Interview with LAIS Alumna, Fátima Andrade Martinez

Fátima Andrade Martinez is a recent LAIS Alumna (2019), we recently caught up with her to learn more about what led her to pursue an undergraduate degree in Latin American and Iberian Studies, and how that experience has influenced her career trajectory as a college adviser.
What spurred your interests in Latin America and/or Iberia?
I became interested in Latin American my first year of college when I was enrolled in LAIS 10 with Profesora Figueroa. Profesora Figueroa was the first person at UCSB who I could relate to and who actively and intentionally interacted with the class. Through her course, she related international relations to simple case studies such as roses or mangoes. Her world examples and very specific case studies gave me the opportunity to venture into the complex relationships that Latin America has with the world. Further, I started to learn vocabulary to express some of the relationships I witnessed in my own family. This was important for me as I was eager to share my knowledge with my mom and this was the only class that created this opportunity. Overall, I became interested in Latin America because it was the history of my roots and I was given the tools to better analyze and comprehend my community while building my own academic community.
What is your current career, and what are your current career goals?
I currently work as a college adviser for a small non-profit called Boost@BerkeleyHaas. I have always been adamant about educational equity and enjoy supporting students in taking an informed decision for their future. However, I will continue my work for educational equity through a faculty track. I hope to obtain my PhD in Applied Linguistics and teach in a 4-year institution.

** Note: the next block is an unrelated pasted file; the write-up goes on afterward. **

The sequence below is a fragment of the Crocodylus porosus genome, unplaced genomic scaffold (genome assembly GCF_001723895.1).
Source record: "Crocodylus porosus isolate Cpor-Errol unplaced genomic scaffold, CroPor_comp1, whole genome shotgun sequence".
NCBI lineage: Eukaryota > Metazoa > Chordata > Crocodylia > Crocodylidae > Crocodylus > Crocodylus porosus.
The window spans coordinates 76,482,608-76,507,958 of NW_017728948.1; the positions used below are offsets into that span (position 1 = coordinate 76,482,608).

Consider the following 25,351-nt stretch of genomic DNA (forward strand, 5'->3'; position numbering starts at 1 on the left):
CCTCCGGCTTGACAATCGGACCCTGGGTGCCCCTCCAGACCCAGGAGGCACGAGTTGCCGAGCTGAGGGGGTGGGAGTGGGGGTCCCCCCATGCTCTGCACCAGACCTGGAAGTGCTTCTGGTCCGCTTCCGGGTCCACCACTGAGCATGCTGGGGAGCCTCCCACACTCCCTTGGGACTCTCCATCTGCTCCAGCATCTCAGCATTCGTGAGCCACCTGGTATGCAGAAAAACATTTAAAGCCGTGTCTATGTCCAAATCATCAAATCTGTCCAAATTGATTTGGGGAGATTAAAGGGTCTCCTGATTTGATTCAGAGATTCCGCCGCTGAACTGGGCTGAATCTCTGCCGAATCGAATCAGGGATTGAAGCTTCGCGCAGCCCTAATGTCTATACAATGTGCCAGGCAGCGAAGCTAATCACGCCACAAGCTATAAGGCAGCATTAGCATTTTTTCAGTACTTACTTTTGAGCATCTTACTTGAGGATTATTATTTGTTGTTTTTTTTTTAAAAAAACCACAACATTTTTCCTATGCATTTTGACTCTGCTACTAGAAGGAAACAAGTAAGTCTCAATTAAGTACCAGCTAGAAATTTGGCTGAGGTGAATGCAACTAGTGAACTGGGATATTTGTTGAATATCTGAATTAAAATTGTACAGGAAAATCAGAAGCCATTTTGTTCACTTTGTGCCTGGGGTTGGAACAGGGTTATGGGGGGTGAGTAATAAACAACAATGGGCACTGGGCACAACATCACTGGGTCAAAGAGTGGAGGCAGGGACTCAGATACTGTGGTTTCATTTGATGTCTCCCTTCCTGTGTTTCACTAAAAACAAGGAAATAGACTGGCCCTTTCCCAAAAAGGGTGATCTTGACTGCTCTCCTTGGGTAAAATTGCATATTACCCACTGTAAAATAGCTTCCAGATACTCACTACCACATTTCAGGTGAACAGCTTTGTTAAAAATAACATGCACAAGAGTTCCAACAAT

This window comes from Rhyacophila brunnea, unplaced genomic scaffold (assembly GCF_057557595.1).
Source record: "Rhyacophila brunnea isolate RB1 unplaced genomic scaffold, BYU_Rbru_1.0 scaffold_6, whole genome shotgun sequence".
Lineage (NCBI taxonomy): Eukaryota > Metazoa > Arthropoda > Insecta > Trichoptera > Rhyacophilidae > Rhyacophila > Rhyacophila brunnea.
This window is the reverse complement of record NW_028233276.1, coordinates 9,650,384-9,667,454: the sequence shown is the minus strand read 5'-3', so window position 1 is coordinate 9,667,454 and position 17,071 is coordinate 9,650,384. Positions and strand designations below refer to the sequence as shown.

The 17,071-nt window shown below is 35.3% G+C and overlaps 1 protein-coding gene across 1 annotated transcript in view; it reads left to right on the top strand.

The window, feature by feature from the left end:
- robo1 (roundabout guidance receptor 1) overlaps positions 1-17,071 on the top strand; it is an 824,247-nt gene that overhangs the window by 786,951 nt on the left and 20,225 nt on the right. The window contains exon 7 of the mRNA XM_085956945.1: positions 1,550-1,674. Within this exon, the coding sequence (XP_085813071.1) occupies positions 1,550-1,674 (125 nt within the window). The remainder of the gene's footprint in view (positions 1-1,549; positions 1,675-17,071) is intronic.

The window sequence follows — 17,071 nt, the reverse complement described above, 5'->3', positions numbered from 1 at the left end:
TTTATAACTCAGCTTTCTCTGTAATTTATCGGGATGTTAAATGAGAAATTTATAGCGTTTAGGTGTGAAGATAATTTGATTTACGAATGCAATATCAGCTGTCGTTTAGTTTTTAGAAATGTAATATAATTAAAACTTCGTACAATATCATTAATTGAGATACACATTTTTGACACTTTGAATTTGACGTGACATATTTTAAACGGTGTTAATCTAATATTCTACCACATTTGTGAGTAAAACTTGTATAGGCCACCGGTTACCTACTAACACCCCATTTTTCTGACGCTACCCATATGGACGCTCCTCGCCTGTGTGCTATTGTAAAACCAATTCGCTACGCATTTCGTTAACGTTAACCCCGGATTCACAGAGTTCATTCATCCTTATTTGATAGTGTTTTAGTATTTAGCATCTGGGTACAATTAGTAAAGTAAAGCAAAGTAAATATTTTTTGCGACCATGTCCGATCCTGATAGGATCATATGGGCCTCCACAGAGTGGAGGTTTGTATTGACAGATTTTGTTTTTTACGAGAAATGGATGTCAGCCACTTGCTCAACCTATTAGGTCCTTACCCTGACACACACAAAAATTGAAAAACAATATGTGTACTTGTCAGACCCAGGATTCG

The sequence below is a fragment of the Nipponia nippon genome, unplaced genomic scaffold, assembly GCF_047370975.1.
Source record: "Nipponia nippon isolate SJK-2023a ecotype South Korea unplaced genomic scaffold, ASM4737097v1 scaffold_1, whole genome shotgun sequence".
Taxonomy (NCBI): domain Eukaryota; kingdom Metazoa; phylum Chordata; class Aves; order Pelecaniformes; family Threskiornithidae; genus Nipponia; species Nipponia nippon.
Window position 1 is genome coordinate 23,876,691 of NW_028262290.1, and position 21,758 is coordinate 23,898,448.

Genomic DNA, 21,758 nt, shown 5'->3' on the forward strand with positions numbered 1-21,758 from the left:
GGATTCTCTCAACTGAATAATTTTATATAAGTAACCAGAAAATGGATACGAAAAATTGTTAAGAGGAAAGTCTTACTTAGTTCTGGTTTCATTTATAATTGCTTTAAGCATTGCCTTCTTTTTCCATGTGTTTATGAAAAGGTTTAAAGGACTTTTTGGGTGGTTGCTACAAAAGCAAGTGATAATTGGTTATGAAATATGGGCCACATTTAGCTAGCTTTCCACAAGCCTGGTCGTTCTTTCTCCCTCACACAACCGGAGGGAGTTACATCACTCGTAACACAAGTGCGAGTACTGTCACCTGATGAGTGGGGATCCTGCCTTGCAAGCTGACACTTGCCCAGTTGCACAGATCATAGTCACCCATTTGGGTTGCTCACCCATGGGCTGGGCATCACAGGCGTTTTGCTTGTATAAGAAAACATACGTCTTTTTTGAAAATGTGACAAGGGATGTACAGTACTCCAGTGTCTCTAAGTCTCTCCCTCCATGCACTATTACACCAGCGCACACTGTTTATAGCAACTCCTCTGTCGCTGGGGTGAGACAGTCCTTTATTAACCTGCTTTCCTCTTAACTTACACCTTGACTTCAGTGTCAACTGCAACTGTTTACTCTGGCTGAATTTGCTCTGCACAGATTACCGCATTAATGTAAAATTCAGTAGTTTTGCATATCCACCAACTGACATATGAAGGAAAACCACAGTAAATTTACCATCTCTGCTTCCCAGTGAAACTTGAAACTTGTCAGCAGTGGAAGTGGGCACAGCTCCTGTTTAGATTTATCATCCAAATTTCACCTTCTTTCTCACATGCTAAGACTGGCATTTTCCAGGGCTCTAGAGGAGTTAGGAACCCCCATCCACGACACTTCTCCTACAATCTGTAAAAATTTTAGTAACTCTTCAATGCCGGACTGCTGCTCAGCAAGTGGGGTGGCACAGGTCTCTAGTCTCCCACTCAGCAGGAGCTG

What was the most valuable part of your experience as a LAIS major or minor?
The most valuable part of my experience as a LAIS major were the deep and meaningful relationships I developed with multiple of my professors through the LAIS department. These relationships made my time in undergraduate a lot more fulfilling; allowing me to submerge myself into the research interests of professors and thus help shape my own interests. Further through these relationships, I was able to connect with my adviser, Professor Campbell, who guided me through two quarters of writing my senior thesis.
What advice do you have for current LAIS undergraduate students?
Don't let that little voice in your head that makes you doubt yourself keep you from taking advantage of all the resources available to you. Remember, you are paying for them every quarter and deserve to use them to their full potential to benefit you.
Andrade Martinez
  • Alumna
  • Interview